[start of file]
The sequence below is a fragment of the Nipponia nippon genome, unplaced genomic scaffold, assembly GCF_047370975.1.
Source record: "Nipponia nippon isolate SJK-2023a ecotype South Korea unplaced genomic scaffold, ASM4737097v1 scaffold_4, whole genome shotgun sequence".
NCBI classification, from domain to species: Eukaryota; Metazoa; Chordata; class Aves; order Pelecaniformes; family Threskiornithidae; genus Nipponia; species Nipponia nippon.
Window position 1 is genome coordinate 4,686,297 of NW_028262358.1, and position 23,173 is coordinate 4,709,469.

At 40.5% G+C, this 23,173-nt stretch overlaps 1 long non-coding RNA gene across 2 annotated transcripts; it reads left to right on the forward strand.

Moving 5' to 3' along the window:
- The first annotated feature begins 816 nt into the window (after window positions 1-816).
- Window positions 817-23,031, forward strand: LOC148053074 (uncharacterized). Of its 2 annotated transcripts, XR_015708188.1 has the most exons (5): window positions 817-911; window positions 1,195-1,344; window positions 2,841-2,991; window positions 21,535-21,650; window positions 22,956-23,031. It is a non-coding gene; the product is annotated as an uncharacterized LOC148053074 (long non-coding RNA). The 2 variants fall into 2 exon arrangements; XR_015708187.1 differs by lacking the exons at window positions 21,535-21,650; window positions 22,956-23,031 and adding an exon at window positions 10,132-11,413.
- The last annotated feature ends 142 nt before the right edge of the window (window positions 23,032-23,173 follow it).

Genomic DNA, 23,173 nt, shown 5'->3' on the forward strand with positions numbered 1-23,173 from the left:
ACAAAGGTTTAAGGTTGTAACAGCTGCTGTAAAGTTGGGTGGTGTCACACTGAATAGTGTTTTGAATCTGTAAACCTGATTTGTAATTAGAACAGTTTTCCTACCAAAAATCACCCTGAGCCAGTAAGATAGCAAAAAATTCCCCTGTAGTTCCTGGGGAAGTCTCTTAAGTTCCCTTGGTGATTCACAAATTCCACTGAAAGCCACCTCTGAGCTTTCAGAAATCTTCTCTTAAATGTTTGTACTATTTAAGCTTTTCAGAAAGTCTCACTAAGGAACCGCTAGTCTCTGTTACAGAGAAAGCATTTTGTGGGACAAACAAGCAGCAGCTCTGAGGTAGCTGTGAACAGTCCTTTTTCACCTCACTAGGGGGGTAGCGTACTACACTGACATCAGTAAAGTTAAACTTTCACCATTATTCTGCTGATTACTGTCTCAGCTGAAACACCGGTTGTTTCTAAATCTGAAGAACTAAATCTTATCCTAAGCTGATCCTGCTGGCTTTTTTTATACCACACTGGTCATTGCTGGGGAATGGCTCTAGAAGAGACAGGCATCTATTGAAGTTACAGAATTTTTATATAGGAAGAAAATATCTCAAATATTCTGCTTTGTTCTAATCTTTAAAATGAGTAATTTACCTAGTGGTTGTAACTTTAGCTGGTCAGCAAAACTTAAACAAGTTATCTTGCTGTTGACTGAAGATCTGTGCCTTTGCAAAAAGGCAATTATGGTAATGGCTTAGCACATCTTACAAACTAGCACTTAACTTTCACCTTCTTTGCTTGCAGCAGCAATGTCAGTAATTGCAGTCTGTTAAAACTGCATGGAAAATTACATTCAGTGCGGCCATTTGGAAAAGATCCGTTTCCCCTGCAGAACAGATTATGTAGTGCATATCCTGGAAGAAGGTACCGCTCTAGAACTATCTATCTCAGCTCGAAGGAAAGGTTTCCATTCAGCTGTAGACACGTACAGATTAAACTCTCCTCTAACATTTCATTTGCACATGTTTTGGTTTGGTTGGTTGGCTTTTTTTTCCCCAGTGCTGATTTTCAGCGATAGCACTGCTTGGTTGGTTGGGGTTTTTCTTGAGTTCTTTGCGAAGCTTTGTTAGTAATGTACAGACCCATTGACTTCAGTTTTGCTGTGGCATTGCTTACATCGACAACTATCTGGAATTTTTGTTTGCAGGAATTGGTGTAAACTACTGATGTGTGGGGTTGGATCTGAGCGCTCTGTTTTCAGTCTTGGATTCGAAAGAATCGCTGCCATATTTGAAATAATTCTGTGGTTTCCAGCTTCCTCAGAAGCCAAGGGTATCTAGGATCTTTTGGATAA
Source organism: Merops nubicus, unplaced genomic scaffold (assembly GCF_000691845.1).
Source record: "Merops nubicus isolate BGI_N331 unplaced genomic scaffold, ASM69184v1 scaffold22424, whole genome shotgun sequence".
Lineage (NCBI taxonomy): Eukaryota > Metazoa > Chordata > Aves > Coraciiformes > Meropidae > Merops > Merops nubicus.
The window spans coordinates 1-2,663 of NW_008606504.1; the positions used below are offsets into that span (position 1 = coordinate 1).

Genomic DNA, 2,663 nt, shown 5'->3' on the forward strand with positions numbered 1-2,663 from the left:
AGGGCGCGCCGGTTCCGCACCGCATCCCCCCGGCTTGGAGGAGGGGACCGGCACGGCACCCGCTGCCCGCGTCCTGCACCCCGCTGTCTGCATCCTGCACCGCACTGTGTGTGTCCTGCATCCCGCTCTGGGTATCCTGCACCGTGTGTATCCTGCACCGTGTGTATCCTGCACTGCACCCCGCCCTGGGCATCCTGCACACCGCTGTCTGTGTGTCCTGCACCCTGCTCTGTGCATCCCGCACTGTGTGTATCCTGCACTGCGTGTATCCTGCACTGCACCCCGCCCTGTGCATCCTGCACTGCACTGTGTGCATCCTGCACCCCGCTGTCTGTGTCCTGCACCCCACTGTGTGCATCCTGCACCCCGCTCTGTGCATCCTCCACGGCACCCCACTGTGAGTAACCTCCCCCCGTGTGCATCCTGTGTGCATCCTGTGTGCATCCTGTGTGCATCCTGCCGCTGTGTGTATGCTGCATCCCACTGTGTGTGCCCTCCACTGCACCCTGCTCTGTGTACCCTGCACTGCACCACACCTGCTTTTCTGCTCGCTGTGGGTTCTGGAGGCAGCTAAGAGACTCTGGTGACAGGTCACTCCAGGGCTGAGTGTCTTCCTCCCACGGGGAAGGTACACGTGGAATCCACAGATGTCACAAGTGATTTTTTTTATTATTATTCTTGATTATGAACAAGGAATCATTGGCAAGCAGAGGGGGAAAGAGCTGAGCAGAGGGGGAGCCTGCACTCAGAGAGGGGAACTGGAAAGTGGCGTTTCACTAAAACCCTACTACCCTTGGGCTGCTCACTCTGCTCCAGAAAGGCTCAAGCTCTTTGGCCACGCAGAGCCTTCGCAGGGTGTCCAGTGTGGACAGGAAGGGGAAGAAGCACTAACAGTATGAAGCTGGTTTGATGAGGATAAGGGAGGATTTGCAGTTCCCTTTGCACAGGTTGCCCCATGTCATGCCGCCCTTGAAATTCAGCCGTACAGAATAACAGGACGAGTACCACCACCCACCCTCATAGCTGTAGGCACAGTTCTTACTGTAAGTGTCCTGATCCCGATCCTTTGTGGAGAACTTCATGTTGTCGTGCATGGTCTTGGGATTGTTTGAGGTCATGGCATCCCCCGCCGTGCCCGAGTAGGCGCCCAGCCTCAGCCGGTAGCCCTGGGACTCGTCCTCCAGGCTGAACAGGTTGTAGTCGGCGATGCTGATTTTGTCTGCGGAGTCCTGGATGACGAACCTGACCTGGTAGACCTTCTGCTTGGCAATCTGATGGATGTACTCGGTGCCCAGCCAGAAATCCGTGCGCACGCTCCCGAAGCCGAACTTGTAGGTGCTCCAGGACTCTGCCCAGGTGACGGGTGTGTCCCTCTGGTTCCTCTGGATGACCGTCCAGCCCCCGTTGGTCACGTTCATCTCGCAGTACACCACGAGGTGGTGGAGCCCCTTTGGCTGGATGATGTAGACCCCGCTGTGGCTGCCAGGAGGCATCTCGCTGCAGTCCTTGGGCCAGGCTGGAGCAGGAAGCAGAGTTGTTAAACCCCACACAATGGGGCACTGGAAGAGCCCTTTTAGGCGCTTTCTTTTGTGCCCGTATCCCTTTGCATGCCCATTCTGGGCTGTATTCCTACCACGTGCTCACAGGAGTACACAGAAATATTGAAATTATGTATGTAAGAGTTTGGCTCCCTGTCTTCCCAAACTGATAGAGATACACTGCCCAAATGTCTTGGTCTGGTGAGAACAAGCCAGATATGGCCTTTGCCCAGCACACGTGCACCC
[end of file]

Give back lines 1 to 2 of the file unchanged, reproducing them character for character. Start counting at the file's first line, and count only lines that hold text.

The sequence below is a fragment of the Nipponia nippon genome, unplaced genomic scaffold, assembly GCF_047370975.1.
Source record: "Nipponia nippon isolate SJK-2023a ecotype South Korea unplaced genomic scaffold, ASM4737097v1 scaffold_4, whole genome shotgun sequence".